Journey to a Sacred Reef

June 6, 2011

Follow along on the adventures of WCS marine conservationist Stacy Jupiter, Fiji Country Program Director, as she explores the sacred reefs of Totoya Island in the company of the island's high chief and various conservation partners. The expedition aims to revitalize cultural practices that have safeguarded this stunning Fijian seascape over many decades.

This is the final blog documenting an 8-day marine expedition to Fiji.

Totoya Sacred Reef Declared Marine Protected Area for World Oceans Day

June 8, 2011 by Stacy Jupiter

Stacy Jupiter
Stacy Jupiter on Totoya Reef ©Keith Ellenbogen

“We’re making history today,” Roko Josefa Cinavilakeba, the high chief (Roko Sau) of the Yasayasamoala Group, leaned over and said to me as we sped out to Totoya’s Sacred Reef.

Today, in honor of World Ocean’s Day, Roko Sau has declared Totoya’s first formal marine protected area (MPA). The MPA will be a no-fishing zone for the entire district, encompassing approximately four square kilometers of Totoya’s reef, including Daveta Tabu, the “sacred passage.”

“We’ve brought the communities together to restore our traditions and embrace the spirit of World Ocean’s Day,” Roko Sau continued. “We want to protect this reef for our youth and their future generations.”

Read more from National Geographic >>





I Love the Night Dive, I Got to Boogie

June 5, 2011 by Stacy Jupiter

Branching Coral Tips
Acroproa coral fingers ©Keith Ellenbogen

"Why are you wearing that funky yellow mask?" one of the crew of our research vessel asked.

“I’m going on a disco dive,” I replied.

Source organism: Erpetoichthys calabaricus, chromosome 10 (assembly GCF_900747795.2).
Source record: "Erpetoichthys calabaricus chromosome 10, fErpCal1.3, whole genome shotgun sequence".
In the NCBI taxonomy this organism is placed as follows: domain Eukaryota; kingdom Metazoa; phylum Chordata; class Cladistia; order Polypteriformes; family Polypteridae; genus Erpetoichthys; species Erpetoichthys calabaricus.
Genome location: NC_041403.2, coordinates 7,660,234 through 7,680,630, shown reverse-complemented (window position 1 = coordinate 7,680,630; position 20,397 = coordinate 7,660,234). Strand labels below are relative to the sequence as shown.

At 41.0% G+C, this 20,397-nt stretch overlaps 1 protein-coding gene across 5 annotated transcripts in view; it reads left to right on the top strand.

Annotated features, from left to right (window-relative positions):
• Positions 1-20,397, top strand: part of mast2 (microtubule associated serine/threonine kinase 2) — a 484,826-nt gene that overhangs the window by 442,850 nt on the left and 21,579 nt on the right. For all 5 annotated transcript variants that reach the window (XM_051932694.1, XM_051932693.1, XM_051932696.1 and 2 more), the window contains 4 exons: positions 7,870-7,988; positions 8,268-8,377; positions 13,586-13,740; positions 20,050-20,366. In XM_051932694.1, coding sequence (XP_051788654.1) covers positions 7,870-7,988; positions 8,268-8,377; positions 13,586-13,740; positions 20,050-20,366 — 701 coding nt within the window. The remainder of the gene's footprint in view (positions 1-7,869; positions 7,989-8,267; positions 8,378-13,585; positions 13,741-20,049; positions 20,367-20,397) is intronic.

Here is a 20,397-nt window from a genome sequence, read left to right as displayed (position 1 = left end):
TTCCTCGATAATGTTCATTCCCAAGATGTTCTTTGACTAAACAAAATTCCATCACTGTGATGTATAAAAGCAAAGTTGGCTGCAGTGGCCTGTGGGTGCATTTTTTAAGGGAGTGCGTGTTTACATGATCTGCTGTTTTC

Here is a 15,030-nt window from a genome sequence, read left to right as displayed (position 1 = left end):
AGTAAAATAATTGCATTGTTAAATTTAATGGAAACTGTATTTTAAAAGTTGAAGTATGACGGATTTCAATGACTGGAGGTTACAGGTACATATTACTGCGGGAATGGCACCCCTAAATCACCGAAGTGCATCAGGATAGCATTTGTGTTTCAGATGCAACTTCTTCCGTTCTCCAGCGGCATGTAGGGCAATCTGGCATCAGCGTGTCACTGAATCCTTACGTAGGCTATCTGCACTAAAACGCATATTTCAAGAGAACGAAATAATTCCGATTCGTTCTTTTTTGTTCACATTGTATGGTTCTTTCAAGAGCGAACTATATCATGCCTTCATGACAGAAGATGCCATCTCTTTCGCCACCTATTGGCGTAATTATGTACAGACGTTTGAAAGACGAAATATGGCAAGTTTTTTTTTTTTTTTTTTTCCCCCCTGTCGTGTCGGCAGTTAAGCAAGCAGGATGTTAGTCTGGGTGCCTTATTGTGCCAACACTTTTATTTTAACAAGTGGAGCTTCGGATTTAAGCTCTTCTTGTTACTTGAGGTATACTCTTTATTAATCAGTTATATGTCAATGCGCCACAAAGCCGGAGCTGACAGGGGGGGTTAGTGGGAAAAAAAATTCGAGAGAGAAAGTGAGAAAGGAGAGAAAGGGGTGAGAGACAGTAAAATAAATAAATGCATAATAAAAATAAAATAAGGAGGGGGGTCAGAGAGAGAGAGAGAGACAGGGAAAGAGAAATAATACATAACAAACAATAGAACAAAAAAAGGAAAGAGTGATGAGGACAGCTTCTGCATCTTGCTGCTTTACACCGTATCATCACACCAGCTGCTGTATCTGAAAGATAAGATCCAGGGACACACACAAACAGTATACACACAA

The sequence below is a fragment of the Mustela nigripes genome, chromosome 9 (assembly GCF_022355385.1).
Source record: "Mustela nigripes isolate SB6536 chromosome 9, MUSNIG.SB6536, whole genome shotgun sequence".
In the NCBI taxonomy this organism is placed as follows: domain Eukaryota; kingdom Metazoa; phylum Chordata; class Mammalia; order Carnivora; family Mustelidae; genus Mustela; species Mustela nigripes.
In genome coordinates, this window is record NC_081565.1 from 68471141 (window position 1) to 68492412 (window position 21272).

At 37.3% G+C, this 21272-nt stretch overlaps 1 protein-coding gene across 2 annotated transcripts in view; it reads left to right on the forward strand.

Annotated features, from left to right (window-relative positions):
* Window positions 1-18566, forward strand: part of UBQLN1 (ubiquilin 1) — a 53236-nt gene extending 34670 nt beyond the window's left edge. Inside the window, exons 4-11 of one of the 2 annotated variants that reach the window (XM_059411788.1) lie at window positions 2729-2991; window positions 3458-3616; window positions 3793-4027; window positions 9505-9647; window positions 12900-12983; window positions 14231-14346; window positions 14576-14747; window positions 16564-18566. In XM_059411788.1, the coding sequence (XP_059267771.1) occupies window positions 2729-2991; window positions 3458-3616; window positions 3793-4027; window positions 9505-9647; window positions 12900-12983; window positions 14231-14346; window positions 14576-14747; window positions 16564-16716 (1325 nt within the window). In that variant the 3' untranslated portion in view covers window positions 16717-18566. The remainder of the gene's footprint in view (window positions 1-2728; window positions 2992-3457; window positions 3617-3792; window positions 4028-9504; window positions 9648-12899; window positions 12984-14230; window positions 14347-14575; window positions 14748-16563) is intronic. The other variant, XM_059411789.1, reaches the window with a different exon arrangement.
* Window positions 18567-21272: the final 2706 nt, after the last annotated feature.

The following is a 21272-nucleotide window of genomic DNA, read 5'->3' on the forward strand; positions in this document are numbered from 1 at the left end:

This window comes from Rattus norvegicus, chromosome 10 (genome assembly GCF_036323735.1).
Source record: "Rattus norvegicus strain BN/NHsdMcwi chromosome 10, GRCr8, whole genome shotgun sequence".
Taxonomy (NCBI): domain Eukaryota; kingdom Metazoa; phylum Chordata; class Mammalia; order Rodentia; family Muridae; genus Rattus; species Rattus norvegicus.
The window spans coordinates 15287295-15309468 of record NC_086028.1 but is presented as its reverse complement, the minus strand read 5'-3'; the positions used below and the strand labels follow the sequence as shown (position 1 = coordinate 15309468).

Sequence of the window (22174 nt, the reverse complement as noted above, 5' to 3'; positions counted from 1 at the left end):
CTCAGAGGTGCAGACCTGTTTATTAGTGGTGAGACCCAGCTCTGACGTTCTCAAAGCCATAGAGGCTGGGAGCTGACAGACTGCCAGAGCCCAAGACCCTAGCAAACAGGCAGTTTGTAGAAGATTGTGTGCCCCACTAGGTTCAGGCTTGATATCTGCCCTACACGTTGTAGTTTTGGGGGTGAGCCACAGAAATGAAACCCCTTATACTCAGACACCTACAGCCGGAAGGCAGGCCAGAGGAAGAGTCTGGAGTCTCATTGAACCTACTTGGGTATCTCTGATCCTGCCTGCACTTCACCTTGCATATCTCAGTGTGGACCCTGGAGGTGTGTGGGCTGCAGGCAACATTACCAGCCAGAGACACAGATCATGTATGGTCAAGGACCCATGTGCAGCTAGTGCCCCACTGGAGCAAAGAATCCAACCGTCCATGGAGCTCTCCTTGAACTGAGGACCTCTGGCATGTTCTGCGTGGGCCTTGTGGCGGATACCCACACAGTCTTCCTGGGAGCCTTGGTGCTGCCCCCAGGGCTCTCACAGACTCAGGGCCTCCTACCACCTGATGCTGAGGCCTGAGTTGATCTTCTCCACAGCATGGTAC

He was rightfully perplexed.  Little did he know that within minutes I would descend on a glowing underwater world with the trippy semblance of a dance club illuminated by black lights.

That is, in fact, exactly what we were doing. Pioneering work by Dr. Charles Mazel and others on coral fluorescence led to the use of blue lights and photographic filters both to produce stunning images and also to learn more about coral reef processes.  On our team, Drs. David Kline, Tali Treibitz and Greg Mitchell, of Pacific Blue Foundation and the Scripps Institution of Oceanography at the University of California, San Diego, are developing unique camera systems to document these glowing reefscapes.

Read more from National Geographic >>



Fish are Friends and Food

June 4, 2011 by Stacy Jupiter

Endemic blenny
An endemic blenny sleeping in a clam. Its night coloration is duller than day color.
©Keith Ellenbogen

Bruce, the bull shark from the movie Finding Nemo leads a Sharks Anonymous meeting with the mantra, “I am a nice shark, not a mindless eating machine. If I am to change this image, I must first change myself. Fish are friends, not food.”

However, in Fiji, fish are both friends and food.

Fish are friends because of the many important ecosystem functions they perform on the reef.

For example, herbivorous fish, such as many parrotfish, surgeonfish, damselfish and rabbitfish, eat algae and therefore free space for new corals to grow. This process allows reefs to quickly recover from damage following disturbance. Meanwhile, predatory fish, such as sharks, grouper, snapper and emperor, are critical for keeping populations of their prey in check, which ensures a balanced ecosystem. Fish are even vital for the process of sand formation. Species like the enormous bumphead parrotfish (Bolbometopon muricatum) are equipped with teeth like crushing machines to take bites out of the reef. The calcium carbonate grains of crunched coral skeletons that come out of their other ends forms much of the white sand along outer island beaches.